Model Engine Maker

Help! => Machines, Tools and Fixtures => Topic started by: Trevorc on January 07, 2019, 07:05:50 PM

Title: Capacitive DRO bars - problems
Post by: Trevorc on January 07, 2019, 07:05:50 PM
I have previously used the capacitive dro for each of the 3 axes on my milling machine. These were powered by their own batteries and once i had given them some protection from oil and swarf etc they worked fine but a bit inconvenient to move protection to take the reading!! So i took advantage of Santa’s generosity by updrading to similar ones that can be connected by a Mini B USB connector to a remote reader which can be mains powered via a switching adaptor supplied with the kit. The out put of this adaptor is 6v dc at 1 amp. This adaptor powers both the remote read out and the 3 dros.
Tried to use them in anger today and found major problem. When the mill a c motor is dwitched off the dro readings reset to zero :ShakeHead:
I presume that switching off the motor causes a voltage spike back onto the mains supply.
Has anybody else experienced this problem, if so what is the solution??
I feel,a bit like 2 steps forward and 3 back!!
Thanks for your help.
Title: Re: Capacitive DRO bars - problems
Post by: Firebird on January 07, 2019, 07:29:54 PM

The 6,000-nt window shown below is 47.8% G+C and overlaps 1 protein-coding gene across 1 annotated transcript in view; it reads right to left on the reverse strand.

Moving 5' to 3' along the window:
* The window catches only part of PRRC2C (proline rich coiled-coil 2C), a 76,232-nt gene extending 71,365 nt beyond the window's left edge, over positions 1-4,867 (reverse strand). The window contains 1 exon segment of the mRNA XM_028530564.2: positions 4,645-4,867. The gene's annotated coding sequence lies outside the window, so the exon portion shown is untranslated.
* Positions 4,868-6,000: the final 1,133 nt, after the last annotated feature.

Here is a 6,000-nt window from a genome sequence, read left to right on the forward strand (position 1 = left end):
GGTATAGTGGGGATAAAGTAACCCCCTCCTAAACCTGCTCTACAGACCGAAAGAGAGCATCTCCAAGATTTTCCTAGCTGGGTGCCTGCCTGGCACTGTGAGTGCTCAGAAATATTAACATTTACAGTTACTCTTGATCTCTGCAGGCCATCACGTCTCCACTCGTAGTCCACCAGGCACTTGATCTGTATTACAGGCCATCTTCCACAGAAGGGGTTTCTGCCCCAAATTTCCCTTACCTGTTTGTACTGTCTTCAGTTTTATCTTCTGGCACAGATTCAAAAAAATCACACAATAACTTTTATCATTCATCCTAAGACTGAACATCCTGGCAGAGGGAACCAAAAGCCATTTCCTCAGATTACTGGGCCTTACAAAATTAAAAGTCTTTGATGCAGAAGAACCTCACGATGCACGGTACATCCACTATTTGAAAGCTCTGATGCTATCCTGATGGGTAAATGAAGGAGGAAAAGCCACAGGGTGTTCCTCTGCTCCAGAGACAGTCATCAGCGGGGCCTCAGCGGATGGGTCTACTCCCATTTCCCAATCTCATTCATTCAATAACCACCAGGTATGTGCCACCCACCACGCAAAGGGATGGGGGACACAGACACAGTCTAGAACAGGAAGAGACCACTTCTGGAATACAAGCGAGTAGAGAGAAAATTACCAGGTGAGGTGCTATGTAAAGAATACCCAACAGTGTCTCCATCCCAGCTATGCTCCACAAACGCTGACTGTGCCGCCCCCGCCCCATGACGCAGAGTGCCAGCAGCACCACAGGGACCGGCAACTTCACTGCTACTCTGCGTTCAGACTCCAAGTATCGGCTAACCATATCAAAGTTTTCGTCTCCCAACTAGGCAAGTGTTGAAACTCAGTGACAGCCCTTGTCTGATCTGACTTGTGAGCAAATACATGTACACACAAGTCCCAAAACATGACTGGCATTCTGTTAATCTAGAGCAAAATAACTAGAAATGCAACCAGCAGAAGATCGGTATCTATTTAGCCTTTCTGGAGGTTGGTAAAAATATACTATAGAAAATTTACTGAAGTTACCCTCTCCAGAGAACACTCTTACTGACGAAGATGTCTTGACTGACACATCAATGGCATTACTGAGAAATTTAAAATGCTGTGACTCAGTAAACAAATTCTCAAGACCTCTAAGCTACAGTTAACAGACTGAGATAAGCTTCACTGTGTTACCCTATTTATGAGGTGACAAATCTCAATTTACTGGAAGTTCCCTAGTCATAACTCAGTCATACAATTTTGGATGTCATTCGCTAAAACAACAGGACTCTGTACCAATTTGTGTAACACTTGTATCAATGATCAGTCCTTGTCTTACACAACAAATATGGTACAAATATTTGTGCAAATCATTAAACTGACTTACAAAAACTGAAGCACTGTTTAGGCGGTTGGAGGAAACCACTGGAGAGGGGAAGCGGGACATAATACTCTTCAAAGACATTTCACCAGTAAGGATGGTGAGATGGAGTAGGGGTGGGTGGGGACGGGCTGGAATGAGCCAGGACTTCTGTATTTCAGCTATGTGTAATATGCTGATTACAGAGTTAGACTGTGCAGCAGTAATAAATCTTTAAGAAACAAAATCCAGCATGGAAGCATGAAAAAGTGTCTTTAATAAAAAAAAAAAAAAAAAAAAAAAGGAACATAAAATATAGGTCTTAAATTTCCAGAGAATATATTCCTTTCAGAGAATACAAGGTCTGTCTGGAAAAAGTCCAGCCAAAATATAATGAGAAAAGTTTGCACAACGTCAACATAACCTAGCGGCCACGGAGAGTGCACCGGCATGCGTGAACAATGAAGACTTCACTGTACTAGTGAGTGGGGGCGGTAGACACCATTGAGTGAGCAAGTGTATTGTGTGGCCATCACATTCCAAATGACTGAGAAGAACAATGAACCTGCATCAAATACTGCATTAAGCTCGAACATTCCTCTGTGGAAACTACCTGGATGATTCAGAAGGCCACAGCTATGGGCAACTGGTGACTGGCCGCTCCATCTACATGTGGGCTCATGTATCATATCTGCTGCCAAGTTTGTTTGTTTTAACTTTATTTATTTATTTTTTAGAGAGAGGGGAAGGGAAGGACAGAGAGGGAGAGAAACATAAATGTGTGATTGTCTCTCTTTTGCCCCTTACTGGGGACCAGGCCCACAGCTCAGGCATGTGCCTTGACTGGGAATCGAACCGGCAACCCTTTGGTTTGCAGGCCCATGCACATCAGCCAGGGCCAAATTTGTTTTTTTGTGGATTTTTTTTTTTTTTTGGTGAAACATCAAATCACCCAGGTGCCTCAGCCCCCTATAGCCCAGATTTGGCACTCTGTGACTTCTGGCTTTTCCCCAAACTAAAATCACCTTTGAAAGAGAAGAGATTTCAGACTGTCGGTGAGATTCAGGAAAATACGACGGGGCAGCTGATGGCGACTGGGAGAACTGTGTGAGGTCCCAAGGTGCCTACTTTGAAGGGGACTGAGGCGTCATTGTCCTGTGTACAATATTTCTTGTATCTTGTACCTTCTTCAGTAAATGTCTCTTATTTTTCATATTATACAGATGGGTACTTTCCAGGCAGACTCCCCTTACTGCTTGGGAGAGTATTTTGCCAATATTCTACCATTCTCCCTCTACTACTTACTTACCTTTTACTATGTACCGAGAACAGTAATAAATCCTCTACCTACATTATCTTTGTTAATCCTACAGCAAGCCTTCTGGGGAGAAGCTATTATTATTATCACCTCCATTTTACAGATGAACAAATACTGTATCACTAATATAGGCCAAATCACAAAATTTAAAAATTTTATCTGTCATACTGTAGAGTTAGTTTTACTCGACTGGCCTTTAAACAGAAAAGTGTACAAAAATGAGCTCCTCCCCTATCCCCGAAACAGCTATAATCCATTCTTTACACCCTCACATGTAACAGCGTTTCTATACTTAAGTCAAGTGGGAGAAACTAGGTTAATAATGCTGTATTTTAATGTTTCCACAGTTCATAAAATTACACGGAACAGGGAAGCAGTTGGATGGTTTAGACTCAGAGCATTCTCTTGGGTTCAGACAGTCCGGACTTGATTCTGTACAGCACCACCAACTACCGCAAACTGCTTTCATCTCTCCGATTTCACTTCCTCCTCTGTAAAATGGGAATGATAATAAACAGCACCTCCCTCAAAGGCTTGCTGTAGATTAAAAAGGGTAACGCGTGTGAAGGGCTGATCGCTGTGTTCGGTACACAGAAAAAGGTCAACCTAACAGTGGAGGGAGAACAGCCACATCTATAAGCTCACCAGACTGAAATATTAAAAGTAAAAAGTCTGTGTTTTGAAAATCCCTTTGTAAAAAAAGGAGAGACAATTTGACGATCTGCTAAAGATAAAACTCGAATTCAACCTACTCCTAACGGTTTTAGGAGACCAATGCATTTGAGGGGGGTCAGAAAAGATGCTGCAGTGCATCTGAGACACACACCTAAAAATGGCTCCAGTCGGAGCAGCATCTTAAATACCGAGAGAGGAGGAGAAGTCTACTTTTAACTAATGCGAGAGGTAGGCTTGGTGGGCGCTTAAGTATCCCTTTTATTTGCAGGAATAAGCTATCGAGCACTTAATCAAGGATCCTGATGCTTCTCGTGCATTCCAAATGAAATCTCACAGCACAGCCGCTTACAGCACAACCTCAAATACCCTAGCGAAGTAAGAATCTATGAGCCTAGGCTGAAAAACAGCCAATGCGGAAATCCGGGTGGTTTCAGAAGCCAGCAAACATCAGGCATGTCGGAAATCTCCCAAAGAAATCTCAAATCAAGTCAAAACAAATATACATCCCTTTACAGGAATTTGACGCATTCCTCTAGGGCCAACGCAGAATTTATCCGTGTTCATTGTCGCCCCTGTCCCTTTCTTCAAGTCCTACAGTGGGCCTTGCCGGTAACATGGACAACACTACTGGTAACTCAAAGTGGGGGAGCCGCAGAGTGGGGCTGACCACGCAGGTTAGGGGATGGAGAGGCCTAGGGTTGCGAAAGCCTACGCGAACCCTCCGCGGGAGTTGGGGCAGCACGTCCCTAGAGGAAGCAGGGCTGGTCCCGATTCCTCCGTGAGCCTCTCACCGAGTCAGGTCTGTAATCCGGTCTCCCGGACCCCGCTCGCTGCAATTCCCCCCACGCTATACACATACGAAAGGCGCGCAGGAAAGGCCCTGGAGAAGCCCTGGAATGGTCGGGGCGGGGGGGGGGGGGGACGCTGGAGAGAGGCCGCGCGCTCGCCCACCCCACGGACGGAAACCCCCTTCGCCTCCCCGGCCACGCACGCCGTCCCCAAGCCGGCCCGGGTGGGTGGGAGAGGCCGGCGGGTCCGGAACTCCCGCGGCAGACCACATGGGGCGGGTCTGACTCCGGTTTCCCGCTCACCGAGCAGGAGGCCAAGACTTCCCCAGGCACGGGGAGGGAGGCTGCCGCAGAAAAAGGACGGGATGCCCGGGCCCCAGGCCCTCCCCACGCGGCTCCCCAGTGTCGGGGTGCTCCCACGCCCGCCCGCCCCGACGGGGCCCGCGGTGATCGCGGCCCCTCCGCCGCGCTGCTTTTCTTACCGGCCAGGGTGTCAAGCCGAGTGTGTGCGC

Hi Trevor

I have the blue tooth system for my DRO's and have battled with the problem you describe on my X1 mill. I have recently fitted the same thing on my Myford lathe and experienced the same problem, readouts jumping all over the place. Eventually I solved the problem by doing away with the power supplies and used a 9 volt (PP3) battery. They work perfectly now.


Title: Re: Capacitive DRO bars - problems
Post by: bent on January 07, 2019, 07:41:29 PM
Using a surge protector might help.  My problem was a bit worse - the garage fridge on the same circuit would reset the darn things, never mind the mill motor (and surge protector wouldn't ride over the fridge compressor start cycle).  So I have a choice when milling - keep the beer cold or the DRO readouts constant.  Tough choice.
Title: Re: Capacitive DRO bars - problems
Post by: Lew Hartswick on January 08, 2019, 01:21:20 PM
Sounds like you need a different power supply with better filtering.  "wall worts" just don't have room for big capacitors.
Title: Re: Capacitive DRO bars - problems
Post by: Don1966 on January 08, 2019, 02:28:34 PM
Try using a switching power supply this should remove the line spikes. This power supply rectifies the line voltage and switches it at a  10 to 15 kilohertz signal then rectifies it again to a clean DC voltage. If you still have problems with the switching power supply you need to check your cable shielding for proper grounding.

Title: Re: Capacitive DRO bars - problems
Post by: Trevorc on January 10, 2019, 06:48:58 PM
Thanks you all for your advice and help. I would rather spend time making engines than rewiring workshop power suppy so will probably have to go down the route of using battery power. I find it really frustrating that a device intended to be usedin the workshop cannot tolerate the environment it will most probably experience. Have spoken to supplier who says it is not a problem with the product!! I beg to differ. It is like designing a car without suspension and then telling those that complain  about the rough ride “ it worked alright in the laboratory”. I am just sad that we dont make many of the items of tooling we need for our hobby anymore and instead have to rely upon imports from questionable sources- where possible i try to choose “ made in UK/EU” if possible!